Bioniks is an organisation based in Karachi that makes unique 3D-printed bionic prosthetic limbs.
The organisation builds special superhero-themed prosthetic arms for children with physical disabilities. The masterminds behind the initiative are mechatronic engineers Ovais Hussain and Anas Riaz. Hussain and Riaz were on SAMAA TV’s programme Naya Din on Friday to talk about their organisation’s work so far.
“Bioniks works on brain-controlled prosthetics. The difference between conventional prosthetics and brain-controlled ones is that the conventional ones are heavier. Their weight is around 1.5 to 2kg. Whereas Bioniks prosthetics weigh 500 grams,” explained Hussain.
The prosthetics receive signals from brain waves and move accordingly. They allow the wearer to move their hands in all directions and grip and hold items. The artificial limbs function like normal arms and have helped not only young children but also many adults. More than 30 people have benefitted from the technology so far, said the founders.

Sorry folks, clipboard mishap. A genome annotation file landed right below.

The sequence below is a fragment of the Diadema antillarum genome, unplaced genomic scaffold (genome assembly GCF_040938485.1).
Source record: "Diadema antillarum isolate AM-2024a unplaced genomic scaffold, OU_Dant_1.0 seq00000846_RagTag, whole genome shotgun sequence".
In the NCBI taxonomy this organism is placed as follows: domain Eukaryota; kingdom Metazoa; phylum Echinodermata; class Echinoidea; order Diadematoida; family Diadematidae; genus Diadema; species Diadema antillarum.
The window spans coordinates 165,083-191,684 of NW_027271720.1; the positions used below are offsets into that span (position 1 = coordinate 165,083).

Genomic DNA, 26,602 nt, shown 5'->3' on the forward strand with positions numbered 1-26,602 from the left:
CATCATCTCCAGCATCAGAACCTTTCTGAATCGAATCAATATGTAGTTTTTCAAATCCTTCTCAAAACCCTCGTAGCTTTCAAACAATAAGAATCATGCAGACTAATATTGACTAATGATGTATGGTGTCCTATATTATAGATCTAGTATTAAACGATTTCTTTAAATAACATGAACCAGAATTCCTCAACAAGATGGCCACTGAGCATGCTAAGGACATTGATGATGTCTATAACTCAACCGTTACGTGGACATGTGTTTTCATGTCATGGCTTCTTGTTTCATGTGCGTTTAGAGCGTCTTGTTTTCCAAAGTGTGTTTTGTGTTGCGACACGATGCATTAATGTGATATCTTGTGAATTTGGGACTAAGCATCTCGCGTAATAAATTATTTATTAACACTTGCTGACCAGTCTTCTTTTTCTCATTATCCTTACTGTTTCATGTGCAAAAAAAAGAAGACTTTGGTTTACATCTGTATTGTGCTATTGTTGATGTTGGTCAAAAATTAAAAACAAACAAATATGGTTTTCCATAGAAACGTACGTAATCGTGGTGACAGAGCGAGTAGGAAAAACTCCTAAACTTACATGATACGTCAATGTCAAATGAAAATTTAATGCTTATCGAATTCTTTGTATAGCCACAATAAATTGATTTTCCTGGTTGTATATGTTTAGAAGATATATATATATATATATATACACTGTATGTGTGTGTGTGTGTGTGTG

Children such as five-year-old Mir Bayan Baloch and seven-year-old Mustafa support prosthetic arms that were designed to look like Marvel superhero Iron Man’s arms.
“When he got the Iron Man arm he was very happy. He feels like a superhero,” Mustafa’s father Ali told SAMAA TV. “We went to a party and all the kids wanted an arm like his. Mustafa doesn’t use this as an arm but more like a toy.”
His father added that the arm allowed Mustafa to use television remotes, drink, eat and open doors on his own. Right now, the technology focuses on people who have had below-the-elbow amputations and provides hand and arm solutions only. Riaz explained that it was for patients who have an elbow joint.
“Bioniks has been self-sustaining for three years. We have helped people in Pakistan and many from Dubai even came here just to buy the prosthetics,” Riaz said.
Comparing the price of their technology to that available internationally, he said it was much cheaper. The cost of a prosthetic device worldwide was around $10,000, whereas theirs cost $2,000. However, its price, upwards of Rs300,000, is still not feasible for poorer patients.
“We don’t refuse any non-affording patients. We take their details and forward them to NGOs and charitable organisations that can help them meet the costs,” said Riaz.